The debate about tax


The Budget is just three weeks away and the dividing lines are now clear on tax.  I have always believed that tax should fall lightly on the low paid and heavily on unearned wealth.  Entrepreneurs should be rewarded but speculators profiting from capital gains should not.

At the last election the number one Lib Dem manifesto commitment was to raise the income tax threshold (or the zero rate band, to put it more simply) to £10,000 a year.  It was the main demand made of both Labour and the Conservatives in the coalition negotiations.  It is now being implemented by the Lib-Con Coalition Government.

Since entering government we have raised the threshold from £6,435 to £7,435.  This has lifted over 800,000 people out of paying income tax altogether.  It’s been a great benefit to those working part time.  Students working in the local shop and parents balancing a part time job with child care have been helped by this policy.  The rise in the threshold has also meant a tax cut of £200 for basic rate tax payers – that’s everyone on salaries of up to about £42,500.  The government has already announced that from April the threshold will rise again to £8,105.  This means that 1.1 million part time workers will have been lifted out of tax.

Now I want the Coalition to go further and faster towards the goal of £10,000 tax free pay.

The Deputy Prime Minister has said raising the threshold will help ease the pressure on family budgets.  As co-chair of the Lib Dem Parliamentary Committee on Treasury and Business I have spoken on many occasions of the benefits of this policy.  It makes it clear that it pays to be in work, keeping more of your hard earned money.  Putting extra money in the pockets of those on low and middle incomes is a direct stimulus to the economy.  It puts spending power in the hands of people that can be spent in local shops and with local businesses.  The Liberal Democrats made exactly the same argument last November when we pressed for a generous increase in pensions and out of work benefits.  They went up by 5.3%, with pensioners getting the biggest cash increase in the history of the state pension.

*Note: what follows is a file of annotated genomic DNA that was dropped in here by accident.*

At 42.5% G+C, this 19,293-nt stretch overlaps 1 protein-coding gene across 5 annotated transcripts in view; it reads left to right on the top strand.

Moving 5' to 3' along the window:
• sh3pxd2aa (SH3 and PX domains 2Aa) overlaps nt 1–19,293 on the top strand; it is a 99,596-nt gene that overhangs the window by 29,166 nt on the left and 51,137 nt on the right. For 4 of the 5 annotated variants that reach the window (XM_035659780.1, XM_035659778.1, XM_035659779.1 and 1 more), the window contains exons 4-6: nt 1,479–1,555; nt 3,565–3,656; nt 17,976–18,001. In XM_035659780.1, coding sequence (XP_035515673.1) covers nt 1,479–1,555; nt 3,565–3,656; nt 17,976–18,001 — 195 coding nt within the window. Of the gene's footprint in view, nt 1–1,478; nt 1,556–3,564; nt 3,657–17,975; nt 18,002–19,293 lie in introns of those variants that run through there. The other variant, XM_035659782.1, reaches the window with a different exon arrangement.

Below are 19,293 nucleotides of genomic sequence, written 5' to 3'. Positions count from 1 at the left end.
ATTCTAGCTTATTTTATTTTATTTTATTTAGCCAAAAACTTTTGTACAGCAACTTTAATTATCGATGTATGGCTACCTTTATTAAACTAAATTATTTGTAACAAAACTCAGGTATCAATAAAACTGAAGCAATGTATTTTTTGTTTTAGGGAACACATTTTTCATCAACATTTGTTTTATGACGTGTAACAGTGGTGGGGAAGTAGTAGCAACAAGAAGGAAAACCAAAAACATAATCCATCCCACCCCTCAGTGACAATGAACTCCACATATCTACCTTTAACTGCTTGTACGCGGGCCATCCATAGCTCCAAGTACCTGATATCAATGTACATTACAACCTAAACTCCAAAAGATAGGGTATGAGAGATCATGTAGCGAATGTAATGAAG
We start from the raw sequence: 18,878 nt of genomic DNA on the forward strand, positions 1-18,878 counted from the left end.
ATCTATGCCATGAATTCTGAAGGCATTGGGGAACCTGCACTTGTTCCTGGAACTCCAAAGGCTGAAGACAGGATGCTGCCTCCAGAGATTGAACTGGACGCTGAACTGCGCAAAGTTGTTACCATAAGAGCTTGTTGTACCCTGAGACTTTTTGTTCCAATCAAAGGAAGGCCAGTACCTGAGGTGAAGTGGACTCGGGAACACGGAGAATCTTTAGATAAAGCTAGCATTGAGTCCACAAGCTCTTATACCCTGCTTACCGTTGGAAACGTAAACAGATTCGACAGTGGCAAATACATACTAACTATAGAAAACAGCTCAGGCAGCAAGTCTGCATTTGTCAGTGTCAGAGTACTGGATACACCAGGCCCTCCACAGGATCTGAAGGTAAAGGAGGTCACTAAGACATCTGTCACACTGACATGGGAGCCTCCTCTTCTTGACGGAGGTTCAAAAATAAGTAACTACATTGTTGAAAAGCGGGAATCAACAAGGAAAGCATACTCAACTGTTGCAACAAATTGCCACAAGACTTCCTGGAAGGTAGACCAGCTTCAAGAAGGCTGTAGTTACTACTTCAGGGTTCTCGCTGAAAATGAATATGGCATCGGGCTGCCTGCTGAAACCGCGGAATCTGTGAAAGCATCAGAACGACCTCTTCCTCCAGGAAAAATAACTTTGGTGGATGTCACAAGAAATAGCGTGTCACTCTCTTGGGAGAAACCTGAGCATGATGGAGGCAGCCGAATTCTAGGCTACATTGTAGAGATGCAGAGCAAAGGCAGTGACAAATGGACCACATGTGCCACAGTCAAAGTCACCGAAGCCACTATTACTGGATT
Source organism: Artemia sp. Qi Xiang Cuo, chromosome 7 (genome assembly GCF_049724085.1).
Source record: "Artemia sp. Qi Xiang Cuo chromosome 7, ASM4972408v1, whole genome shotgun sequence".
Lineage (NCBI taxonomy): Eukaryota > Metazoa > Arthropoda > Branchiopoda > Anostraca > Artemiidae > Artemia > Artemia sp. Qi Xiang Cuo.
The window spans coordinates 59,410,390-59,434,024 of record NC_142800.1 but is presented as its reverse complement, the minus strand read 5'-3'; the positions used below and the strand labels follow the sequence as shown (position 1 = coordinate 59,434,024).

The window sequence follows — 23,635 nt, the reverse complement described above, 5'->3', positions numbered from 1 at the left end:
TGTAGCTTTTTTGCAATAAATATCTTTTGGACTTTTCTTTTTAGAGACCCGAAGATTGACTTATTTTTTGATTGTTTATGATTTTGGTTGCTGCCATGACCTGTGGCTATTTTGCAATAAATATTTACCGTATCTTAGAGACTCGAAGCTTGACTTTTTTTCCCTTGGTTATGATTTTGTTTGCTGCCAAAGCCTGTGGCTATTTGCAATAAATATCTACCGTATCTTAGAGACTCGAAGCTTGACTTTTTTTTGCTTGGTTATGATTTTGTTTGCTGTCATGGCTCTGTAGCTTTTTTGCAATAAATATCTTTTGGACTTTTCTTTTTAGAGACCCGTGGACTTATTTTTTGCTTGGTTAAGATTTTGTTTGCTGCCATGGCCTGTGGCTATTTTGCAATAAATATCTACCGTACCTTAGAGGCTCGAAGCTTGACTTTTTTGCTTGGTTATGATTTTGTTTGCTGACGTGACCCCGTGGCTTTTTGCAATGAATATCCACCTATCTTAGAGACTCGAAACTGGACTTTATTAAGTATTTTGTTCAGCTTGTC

The Liberal Democrats in government believe that £10,000 tax free pay is the best way of delivering tax fairness in these difficult times.  It was right that the Coalition Agreement binned the Conservative election promise to cut inheritance tax.  The Chancellor’s first Budget actually increased the ludicrously low rates of capital gains tax left behind by Gordon Brown.  In the first two years of the Coalition Government I have been pleased to hear many Conservative MPs supporting these decisions.  Many of them can see the real benefit of £10,000 tax free pay to their constituents.

Some Conservatives are now pressing the case for a tax break for married couples.  I support marriage and want it extended to gay partners.  But I think all relationships are surely founded on love, not the tax system.  It is also not immediately clear to me why single people should be made to pay more tax.  I want the Coalition to support marriage and families through its social policies, not its tax decisions.  It is interesting to note that some MPs who back tax breaks for marriage are the same people who resist appropriate sex and relationships education.

And what of the third most interesting party in British politics?  Well the Scottish National Party want to break up the Union and set their own taxes.  Of course the Scottish Parliament already has the power to vary the rate of income tax.  The SNP has a majority in Edinburgh but I don’t recall them using the tax powers they already possess.

As for Labour, they’ve been all over the place under the two Eds.  They say they oppose the rise in VAT but failed three times to vote against it.  Now they say they want to cut VAT – which would cost over £12billion, loading the country up with even more debt.  Balls even had the cheek to say that the government should speed up the rise in the tax threshold, when he and his colleagues  have rubbished the policy for the last two years.

The 2012 Budget is to be delivered in really tough economic times, with turmoil on our doorstep in the Euro Zone.  But I believe the Chancellor has a real opportunity to give hope to millions of working people that the age of austerity is not for ever.   Raising the income tax threshold is a way of giving people back some of their own money to spend as they choose.  It is the Liberal Democrat priority for the Coalition Government and it makes economic sense for the nation.


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